So as you can see from the man page of passwd, the password is locked but the user can still login using other means such as public key authentication.

To verify if the user account password is locked:

[root@server-2 ~]# passwd --status user1
user1 LK 2021-04-10 0 99999 7 -1 (Password locked.)

You can also check the user entry in /etc/shadow file:

~]# grep user1 /etc/shadow

As you can see, we have two additional exclamation marks in the password field. But the output is different from Scenario 1 we discussed above. Here we do have an encrypted password (so password is not empty) but since the encrypted password has been modified, it is not recognised any more hence the user fails to login.

To unlock user password, we need to use --unlock argument with passwd command:

~]# passwd --unlock user1
Unlocking password for user user1.
passwd: Success

Or you can just go ahead and remove those exclamation marks from /etc/shadow file for user1 and that should also unlock the user account:

~]# passwd --status user1
user1 PS 2021-04-10 0 99999 7 -1 (Password set, SHA512 crypt.)


3. Unlock user account when account is locked using usermod

We can use following usermod command to lock the password of any Linux user account:

~]# usermod --lock user1

This option is similar to passwd --lock as the above command will add a single exclamation mark in the second field of /etc/shadow file for the respective user:

~]# grep user1 /etc/shadow

Since the password field now contains additional character, the user login will be disabled.

The same can be verified using passwd command:

~]# passwd --status user1
user1 LK 2021-04-10 0 99999 7 -1 (Password locked.)

To unlock such user account in Linux, just use --unlock with usermod with the username:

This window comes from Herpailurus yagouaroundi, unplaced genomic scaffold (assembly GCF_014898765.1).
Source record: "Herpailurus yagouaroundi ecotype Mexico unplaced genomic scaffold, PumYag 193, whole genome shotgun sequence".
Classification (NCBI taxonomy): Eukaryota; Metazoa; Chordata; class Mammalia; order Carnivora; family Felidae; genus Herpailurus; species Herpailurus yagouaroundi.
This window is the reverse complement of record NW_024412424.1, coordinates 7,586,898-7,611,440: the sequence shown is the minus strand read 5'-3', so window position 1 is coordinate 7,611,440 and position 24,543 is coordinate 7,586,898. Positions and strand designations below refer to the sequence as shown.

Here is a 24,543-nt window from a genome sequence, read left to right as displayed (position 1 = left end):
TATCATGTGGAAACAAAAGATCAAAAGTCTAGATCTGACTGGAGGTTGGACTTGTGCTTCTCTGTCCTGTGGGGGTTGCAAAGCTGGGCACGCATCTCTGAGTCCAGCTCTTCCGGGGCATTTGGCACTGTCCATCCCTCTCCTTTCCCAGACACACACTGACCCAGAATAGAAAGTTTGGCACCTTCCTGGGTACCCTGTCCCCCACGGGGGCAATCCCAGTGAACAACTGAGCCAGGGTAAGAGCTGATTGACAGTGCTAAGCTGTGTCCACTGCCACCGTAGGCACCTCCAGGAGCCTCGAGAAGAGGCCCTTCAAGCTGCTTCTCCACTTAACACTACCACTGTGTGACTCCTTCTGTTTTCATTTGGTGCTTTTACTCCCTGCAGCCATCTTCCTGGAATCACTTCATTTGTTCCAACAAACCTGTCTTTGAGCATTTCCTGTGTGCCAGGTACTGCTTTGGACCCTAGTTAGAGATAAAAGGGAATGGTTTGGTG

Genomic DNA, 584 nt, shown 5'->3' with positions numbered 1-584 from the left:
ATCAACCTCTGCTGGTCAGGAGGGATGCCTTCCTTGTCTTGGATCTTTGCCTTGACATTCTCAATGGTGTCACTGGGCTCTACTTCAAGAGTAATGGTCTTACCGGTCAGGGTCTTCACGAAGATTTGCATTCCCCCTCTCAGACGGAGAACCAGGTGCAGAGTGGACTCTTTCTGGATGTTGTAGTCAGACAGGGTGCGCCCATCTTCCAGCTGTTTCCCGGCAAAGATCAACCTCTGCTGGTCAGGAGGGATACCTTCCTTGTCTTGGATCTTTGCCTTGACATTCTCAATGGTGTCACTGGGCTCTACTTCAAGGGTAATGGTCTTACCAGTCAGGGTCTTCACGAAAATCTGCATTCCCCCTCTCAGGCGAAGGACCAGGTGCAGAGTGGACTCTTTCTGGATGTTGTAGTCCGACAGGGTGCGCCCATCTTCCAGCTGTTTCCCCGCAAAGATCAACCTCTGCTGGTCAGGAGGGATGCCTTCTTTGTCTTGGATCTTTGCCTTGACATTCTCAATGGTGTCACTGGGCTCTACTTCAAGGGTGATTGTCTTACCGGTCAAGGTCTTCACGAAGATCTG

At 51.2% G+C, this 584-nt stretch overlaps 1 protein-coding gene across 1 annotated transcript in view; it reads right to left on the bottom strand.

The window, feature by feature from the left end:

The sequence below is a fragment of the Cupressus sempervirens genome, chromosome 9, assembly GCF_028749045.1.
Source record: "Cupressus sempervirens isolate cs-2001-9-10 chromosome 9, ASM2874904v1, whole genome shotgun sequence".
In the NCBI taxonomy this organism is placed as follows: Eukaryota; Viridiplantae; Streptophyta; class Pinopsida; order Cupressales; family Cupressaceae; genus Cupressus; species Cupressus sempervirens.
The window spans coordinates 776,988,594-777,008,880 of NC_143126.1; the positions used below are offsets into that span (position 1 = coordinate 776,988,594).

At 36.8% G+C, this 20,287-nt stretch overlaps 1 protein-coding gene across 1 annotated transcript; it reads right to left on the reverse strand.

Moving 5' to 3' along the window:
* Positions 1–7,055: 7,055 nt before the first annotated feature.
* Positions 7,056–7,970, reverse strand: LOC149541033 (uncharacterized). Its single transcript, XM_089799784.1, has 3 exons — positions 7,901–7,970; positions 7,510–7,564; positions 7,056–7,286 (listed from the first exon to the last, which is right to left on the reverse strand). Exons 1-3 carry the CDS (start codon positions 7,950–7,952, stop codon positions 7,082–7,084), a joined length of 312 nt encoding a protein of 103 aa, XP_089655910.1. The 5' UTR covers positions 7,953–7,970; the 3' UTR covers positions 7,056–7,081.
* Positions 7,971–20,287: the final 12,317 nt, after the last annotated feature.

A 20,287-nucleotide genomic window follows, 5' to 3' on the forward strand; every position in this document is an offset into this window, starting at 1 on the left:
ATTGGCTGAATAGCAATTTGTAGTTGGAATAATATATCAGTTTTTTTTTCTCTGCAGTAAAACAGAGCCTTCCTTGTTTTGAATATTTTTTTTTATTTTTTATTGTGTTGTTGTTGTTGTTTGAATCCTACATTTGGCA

~]# usermod --unlock user1

OR just go ahead and manually remove that exclamation mark from the user1 entry in /etc/shadow file and re-verify the user account status:

 ~]# passwd --status user1
user1 PS 2021-04-10 0 99999 7 -1 (Password set, SHA512 crypt.)


4. Unlock user account when account is expired

It is also possible that your user account on the Linux box may have expired due to which you are not allowed to login. In such case when you try to login, then you may get following message in /var/log/secure:

Apr 10 22:50:01 server-2 sshd[6074]: Failed password for user1 from port 51134 ssh2
Apr 10 22:50:01 server-2 sshd[6074]: fatal: Access denied for user user1 by PAM account configuration [preauth]

So first check the expiry date of the user using chage command:
5 effective ways to unlock user account in Linux

So as you can see, the expiry date of user1 is in the past, so it is quite obvious that the user account will be locked. To unlock such user account, you just have to change the expiry date of this user to a date from future.

For example the following can be used to set an account to expire in 180 days:

[root@server-2 ~]# chage -E $(date -d +180days +%Y-%m-%d) user1

Now check the user expiry date:
5 effective ways to unlock user account in Linux


5. Unlock user account when locked after multiple failed login attempts

Now this is a more realistic and common scenario where a user account can get locked. So you forgot the password and kept on trying until finally you realised, Oh shit! my account is locked.

By default this feature is controlled via either pam_tally2 or pam_faillock module. To check the active module on your environment you can use:

~]# rpm -ql pam | grep -E 'faillock|tally2'

Sample output from Linux server with both module:

[root@server ~]# rpm -ql pam | grep -E 'faillock|tally2'

In this case I have both the modules installed on my server so based on the module used to lock the user, you must choose the same module to unlock the user account. It is possible in later distros, only one module will be shipped.